Shabana Azmi’s words of wisdom amid Covid-19: Health is a right, but it’s also a responsibility
“The sky has never been so blue, the birds have never twittered more sweetly.” Veteran actor Shabana Azmi does poetic justice to the virtues of the lockdown, but also points out at the need of “policy and governance that is inclusive and answerable to the weaker sections (of the society), and also in sync with Nature”.
In an interview, she also talks about getting to spend more time with husband, writer Javed Akhtar; supporting relief efforts amid the crisis; and her “miraculous” survival in a near fatal accident.
How are you both coping with the lockdown?
Going with the flow. I returned from my shooting in Budapest on 15th March and went into self-isolation for 2 weeks by which time the lockdown was already in place so it has been a very long time. For someone as gregarious as me, I could never have imagined that I would stay sane. Javed is used to periods of isolation when he is writing, so it was easier on him. But we have never spent so much time together and we have always enjoyed each other’s company, so it has been good for us personally.
But the plight of the migrant labourers tears into your conscience and makes you reflect more deeply on the great divide between the haves and the have-nots. How fragile our public health system is, how important it is to have social security and how much more inclusive our policies need to be.
After an accident as serious as you had in January, you recuperated and went to Budapest to shoot, returning to Mumbai just in time before a life-altering lockdown was implemented in India. Do you see it as a second life?
Ever since I lost my mother in November, it has been a roller coaster sliding downwards. Except for 3 wonderful days in January, when we celebrated Javed’s birthday and had friends and family come in from all over - Rupankan, a cultural organisation from Indore, held a photo exhibition of Javed by photographer Pradeep Chandra and SMM Ausaja where a jewelled fountainpen in Javed’s name was launched. A calendar on Javed was also released.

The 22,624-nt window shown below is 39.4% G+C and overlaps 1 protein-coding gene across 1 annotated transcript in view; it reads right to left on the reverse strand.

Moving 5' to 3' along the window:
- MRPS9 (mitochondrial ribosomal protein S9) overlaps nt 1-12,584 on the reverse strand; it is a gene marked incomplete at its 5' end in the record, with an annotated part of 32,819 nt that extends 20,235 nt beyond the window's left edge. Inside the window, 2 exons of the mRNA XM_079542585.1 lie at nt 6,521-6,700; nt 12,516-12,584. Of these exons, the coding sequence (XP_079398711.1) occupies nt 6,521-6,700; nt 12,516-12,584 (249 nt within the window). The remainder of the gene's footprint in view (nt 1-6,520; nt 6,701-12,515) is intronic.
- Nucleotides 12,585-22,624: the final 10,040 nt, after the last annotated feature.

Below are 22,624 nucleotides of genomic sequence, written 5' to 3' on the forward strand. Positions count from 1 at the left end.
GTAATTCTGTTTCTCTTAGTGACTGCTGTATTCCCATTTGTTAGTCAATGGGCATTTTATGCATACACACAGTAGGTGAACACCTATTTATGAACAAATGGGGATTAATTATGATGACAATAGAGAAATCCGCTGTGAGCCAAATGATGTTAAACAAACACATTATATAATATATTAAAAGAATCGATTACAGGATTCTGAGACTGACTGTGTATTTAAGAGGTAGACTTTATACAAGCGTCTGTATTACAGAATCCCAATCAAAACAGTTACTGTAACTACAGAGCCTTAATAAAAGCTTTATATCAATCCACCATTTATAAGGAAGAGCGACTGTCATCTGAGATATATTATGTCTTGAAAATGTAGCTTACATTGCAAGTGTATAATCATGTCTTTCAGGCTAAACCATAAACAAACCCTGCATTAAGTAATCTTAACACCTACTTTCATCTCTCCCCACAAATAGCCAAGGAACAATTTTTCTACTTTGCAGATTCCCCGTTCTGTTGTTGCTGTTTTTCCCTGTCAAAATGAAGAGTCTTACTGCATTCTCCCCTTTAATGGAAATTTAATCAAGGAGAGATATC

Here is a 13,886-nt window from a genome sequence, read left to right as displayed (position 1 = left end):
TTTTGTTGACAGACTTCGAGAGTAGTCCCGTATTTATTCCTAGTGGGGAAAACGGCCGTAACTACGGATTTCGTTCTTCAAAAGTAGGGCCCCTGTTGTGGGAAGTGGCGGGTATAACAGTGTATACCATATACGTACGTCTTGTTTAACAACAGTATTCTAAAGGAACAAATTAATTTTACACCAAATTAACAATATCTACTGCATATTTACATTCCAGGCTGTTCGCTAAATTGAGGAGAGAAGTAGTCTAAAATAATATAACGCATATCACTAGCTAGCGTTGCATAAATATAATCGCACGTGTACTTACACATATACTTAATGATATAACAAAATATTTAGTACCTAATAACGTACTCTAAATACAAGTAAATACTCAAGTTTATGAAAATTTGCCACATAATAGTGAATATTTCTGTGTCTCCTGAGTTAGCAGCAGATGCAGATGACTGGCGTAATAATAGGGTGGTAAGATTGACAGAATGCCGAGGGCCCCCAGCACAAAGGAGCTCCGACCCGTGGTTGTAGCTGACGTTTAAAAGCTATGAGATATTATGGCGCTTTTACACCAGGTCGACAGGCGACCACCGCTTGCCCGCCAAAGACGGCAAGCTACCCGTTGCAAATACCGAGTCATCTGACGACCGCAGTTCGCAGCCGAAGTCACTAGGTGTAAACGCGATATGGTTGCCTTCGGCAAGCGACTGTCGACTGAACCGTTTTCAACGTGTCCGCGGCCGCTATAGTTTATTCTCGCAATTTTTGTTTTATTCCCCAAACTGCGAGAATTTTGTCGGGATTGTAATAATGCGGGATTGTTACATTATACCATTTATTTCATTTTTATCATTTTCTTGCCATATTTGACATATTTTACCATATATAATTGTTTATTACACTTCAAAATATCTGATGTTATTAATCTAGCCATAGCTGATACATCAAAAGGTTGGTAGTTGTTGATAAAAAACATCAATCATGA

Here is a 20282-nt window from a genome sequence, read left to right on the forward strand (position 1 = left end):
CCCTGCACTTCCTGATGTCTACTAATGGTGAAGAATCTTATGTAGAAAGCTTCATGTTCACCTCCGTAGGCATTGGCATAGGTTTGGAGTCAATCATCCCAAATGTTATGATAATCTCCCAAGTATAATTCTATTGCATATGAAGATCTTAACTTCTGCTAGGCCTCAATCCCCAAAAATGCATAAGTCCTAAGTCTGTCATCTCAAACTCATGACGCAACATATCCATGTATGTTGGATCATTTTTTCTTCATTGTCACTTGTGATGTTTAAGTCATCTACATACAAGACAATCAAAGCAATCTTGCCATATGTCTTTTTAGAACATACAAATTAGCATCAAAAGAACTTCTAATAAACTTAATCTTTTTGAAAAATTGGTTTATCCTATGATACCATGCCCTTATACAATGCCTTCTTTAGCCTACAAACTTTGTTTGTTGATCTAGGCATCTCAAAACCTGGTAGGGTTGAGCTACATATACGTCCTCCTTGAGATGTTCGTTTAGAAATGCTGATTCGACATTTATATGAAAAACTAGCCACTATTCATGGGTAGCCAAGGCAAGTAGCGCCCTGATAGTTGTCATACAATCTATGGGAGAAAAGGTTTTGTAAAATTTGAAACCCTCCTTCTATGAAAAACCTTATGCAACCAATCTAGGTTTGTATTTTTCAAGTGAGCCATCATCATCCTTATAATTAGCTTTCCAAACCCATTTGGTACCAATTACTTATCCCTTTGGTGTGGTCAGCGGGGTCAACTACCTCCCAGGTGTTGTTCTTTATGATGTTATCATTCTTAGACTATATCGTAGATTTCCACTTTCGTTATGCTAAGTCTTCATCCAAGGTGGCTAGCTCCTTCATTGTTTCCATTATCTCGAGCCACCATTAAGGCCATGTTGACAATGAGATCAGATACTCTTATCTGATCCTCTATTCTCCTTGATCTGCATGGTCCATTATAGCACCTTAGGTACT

The next night we had an intimate Bollywood 70’s theme party at home, followed by a big bash on his birthday on 17th January. I was dancing till 5 in the morning!
We left for our Khandala home Sukoon the next afternoon with Javed’s cousin sister Sumbul and her husband Nawab. I was very tired from the 3 days of partying so I requested that Javed carry on with them and I follow in the next car to catch up on my sleep. About twenty minutes before we could reach home, a truck rammed into my car . I was asleep at the back and rolled off from my seat to the floor. The impact caused me to faint. Mercifullly, I remember nothing at all.
I’ve been told it was a miracle I had survived. A month and ten days later, still in considerable pain, I was shooting in Budapest! And then we had to pack up because of the coronavirus spreading to Europe.
I reached Mumbai on 15th March, went into self-isolation, by which time the lockdown was already in place! I’ve been at home for over 60 days. Is this going to be the new normal? I hope not. I like to be surrounded by family and friends .
It was so pleasant to hear you sing the ‘Abhi na jao chhodkar’ parody made by Javed saab, and the ‘nok-jhok’ on a video interview. It shows the importance of keeping a home atmosphere infused with fun and romance in our own ways. Your comment?
It is very important to keep the atmosphere at home pleasant, not just for yourselves but also for our staff who are away from their families. I keep in touch with my girls group on zoom where we let off steam because some of them are having to do all their housework without any help. But we also talk about trivial things and have a good laugh. And we are in regular touch with our families. I miss my mother and feel extremely sad that I could have spent so much time with her.
As a senior citizen yourself, what is the message you would want to convey to the elders and youngsters in terms of taking the right care?
We must remember that health is a right, but it’s also a responsibility. As seniors, it is important that we play by the rules and not break away from the required protocol. Maintain social distancing, wash hands with soap frequently, stay indoors, boost our immunity. There is no heroism in breaking rules. We owe it to ourselves and to society to keep ourselves informed and lead by example.
What does your typical day look like amid the lockdown, and what keeps you busy?
Reading, writing, listening to music, giving talks, participating in webinars. I’m also involved hands on in all the relief work being done by Mijwan Welfare Society, an NGO founded by my father Kaifi Azmi, which I now head. We have distributed foodgrains , health kits and masks to more than 22,000 people in different villages in Eastern Uttar Pradesh. We have also set up Rozgar dhaba, an information hub for the returning migrants on government schemes, job opportunities, making ration and Aadhar cards, etc... to me, that is the most important empowerment tool we can give them.
Here in Mumbai, both Javed and I are providing cooked meals. And yet it’s only a drop in the ocean.
The pandemic has exposed the fragile structure of our public health system and the lack of a social security cover makes the poor even more vulnerable, particularly women and children. We need policy and governance that is inclusive and answerable to the weaker sections and one that is in sync with Nature.
The sky has never been so blue the birds have never twittered more sweetly. There is a lesson in it for all of us. Sustainable growth must replace the rapacious destruction of natural resources.